that classic film Cool Runnings, for instance -- let's make sure every seventh-grader in Guilford County has those masterpieces in their shared culture.
And much of what they teach kids about how to write is simply wrong -- but
it's wrong in the usual ways, so I don't know that this course would be worse
than what most English teachers do anyway.
The thing I don't understand is why anyone felt the need to make this mediocre
English course mandatory for all our middle school kids. The district monitors
to make sure that all the teachers are on schedule with it, four days a week --
which means that even the teachers who know how to teach a better course
than this -- which is most of them, I should hope -- are forced to use this
program and no other.
In other words, a good teacher is forced to do all of her real teaching in the
leftover time that isn't taken up by doing what the district mandates.
Weren't we trying to hire excellent teachers? Isn't that the single most
important thing we need in our schools? But how can you keep a first-rate
English teacher in our district if we force her to teach a second-rate course and
leave her precious little time to do the very thing she is trained to do?
What problem is the district trying to solve by imposing this program?
I have given presentations in many schools around America, usually sponsored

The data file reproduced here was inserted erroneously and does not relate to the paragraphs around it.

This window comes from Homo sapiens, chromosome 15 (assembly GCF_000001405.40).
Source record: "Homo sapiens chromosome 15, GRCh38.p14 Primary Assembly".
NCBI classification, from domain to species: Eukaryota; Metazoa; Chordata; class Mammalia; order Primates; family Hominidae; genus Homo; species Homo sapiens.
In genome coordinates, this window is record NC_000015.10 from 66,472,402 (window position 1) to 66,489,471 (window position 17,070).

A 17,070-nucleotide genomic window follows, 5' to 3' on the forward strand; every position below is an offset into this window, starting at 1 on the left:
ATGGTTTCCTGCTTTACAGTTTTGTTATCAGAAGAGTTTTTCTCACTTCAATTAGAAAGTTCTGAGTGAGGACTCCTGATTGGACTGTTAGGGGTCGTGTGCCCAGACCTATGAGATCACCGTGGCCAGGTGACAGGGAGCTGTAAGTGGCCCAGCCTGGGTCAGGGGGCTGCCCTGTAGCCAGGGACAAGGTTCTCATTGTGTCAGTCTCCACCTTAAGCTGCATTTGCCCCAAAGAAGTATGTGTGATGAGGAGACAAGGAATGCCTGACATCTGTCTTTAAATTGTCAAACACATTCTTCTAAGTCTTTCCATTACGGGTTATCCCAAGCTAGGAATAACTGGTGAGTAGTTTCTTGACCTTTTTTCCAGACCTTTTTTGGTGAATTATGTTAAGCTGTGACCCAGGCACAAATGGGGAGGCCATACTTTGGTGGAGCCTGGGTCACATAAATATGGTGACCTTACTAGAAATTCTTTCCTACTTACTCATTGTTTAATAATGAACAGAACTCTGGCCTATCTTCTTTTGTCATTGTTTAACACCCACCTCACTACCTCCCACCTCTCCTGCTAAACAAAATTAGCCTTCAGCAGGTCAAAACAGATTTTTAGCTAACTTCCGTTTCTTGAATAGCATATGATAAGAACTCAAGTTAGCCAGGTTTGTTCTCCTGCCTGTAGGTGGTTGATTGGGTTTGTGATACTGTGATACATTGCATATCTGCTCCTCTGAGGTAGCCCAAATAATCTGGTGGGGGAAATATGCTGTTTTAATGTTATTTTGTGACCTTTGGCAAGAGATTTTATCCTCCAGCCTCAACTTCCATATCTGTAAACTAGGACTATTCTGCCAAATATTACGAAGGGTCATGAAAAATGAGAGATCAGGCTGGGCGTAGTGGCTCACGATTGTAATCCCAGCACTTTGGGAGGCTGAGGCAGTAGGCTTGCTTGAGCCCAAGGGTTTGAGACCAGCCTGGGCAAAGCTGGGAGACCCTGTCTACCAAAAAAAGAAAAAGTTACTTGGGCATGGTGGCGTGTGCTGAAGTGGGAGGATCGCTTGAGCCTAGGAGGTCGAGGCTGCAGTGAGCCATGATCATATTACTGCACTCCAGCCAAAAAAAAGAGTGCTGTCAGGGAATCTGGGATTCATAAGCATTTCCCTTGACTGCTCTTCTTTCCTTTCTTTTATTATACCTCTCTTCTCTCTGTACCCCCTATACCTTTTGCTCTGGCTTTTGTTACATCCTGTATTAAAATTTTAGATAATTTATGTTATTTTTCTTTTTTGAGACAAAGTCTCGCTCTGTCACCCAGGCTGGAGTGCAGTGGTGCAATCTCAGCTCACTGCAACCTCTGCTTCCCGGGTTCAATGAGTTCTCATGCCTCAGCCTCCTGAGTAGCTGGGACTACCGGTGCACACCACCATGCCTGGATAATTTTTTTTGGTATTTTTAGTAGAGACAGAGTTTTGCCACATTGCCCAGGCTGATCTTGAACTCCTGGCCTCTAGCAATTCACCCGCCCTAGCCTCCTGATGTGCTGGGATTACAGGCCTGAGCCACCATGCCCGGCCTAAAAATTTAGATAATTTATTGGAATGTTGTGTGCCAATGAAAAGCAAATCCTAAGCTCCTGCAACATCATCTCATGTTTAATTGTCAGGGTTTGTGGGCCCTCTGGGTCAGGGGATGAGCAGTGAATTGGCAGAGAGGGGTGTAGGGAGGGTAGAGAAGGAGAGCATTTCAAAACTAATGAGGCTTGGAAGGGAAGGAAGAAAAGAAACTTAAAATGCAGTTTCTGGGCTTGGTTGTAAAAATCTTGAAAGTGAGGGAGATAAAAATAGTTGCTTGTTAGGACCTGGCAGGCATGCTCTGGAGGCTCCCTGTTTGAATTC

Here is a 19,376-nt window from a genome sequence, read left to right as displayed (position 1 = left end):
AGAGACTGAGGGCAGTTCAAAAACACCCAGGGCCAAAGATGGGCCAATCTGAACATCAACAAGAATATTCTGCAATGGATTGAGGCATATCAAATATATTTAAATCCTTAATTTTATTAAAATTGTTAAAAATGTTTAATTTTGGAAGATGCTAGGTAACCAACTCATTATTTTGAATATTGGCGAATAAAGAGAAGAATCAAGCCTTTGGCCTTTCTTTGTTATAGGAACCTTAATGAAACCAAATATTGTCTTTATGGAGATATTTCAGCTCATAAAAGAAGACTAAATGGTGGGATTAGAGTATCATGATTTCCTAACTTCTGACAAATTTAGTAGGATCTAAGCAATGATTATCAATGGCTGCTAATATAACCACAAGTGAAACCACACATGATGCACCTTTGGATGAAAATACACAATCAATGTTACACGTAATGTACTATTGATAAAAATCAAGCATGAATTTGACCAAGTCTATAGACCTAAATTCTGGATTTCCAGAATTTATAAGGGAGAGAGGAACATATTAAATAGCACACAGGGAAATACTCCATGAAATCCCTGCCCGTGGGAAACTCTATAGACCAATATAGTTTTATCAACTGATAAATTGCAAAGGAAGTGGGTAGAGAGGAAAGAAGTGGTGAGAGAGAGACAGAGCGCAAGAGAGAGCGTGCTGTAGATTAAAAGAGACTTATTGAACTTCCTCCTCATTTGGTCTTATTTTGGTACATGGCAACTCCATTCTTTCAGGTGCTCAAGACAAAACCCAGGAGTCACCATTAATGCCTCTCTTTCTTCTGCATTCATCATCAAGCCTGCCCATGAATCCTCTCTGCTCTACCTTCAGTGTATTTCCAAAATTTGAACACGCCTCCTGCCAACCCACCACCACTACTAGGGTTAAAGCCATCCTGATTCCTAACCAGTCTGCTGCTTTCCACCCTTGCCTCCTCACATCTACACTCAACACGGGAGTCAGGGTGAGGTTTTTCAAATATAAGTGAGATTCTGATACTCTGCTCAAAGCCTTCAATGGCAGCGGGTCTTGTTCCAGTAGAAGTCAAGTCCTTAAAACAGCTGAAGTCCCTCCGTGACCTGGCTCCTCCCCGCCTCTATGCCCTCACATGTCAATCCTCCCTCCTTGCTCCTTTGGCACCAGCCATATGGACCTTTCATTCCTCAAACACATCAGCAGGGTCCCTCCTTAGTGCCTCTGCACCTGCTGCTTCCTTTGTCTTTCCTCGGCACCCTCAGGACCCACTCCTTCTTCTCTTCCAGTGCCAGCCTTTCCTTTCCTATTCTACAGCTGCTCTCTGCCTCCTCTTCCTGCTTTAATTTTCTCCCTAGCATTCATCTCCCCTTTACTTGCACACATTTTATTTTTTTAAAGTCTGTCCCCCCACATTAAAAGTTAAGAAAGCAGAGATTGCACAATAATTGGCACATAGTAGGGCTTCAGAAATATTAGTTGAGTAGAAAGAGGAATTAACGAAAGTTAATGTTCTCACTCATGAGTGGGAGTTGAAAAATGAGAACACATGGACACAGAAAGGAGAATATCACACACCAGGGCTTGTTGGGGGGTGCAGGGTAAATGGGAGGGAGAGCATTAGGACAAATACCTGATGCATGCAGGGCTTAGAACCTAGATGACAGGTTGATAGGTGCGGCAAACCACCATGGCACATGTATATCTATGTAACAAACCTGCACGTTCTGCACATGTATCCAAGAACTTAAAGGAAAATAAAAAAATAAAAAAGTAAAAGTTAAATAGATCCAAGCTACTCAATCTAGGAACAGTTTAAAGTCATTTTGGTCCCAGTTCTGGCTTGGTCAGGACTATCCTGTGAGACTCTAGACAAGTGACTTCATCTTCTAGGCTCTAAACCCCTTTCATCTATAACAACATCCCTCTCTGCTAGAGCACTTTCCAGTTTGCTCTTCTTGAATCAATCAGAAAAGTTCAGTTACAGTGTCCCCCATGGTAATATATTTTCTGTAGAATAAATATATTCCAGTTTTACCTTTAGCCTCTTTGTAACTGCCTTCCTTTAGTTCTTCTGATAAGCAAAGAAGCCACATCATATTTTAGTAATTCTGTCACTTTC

by English teachers, and never once has any English teacher ever said or
hinted that she wished somebody would just tell her how to teach a writing
course. They never whine about how they can't think of writing assignments
for their students and they just can't find good things to have their students
What I usually hear -- everywhere -- is that they wish the district would get off
their backs and let them spend their time doing what they love: helping kids
get excited about reading and writing. Most of them already know how to do a
better job than they're allowed to do.
Now, if there are a few English teachers who are really awful and dim-witted,
then by all means, provide SpringBoard as an optional, minimal guide for the
But how many years do you think a good teacher can spend making kids read
that miserable "Phaeton" story and doing the same mostly-unhelpful exercises
in order to make them slightly worse writers than they would naturally have
been, before the teacher gives up and moves on to another career?
I have a vision of some district employee in charge of curriculum development,
desperately trying to justify his or her higher-than-the-teachers salary, working
frantically for months or years to get the whole district to adopt the
SpringBoard program. Then this administrator can point with pride at how he
or she made a real difference in the education of children in Guilford County.
Meanwhile, the teachers bend a little lower in the yoke and plow on, trying to
salvage some means of giving a good education to the children.
We don't need more top-down mandates to improve our schools. We need more
classrooms where good teachers are free to inspire their students with love for
the subject matter they're offering.
We don't need to spend our money on highly-paid administrators who come up
with cool new programs. There are no programs that are remotely as good as
having good teachers in front of relatively small groups of students. We would
make a far greater improvement in our students' education if we fired
everybody involved with forcing the SpringBoard program on our middle
schools and used the money we used to pay them to hire a handful of English
Or ... here's a thought ... just spread that money around to the English
teachers we already have, and then get out of their way so they can teach the
literature they love and help their students love it too.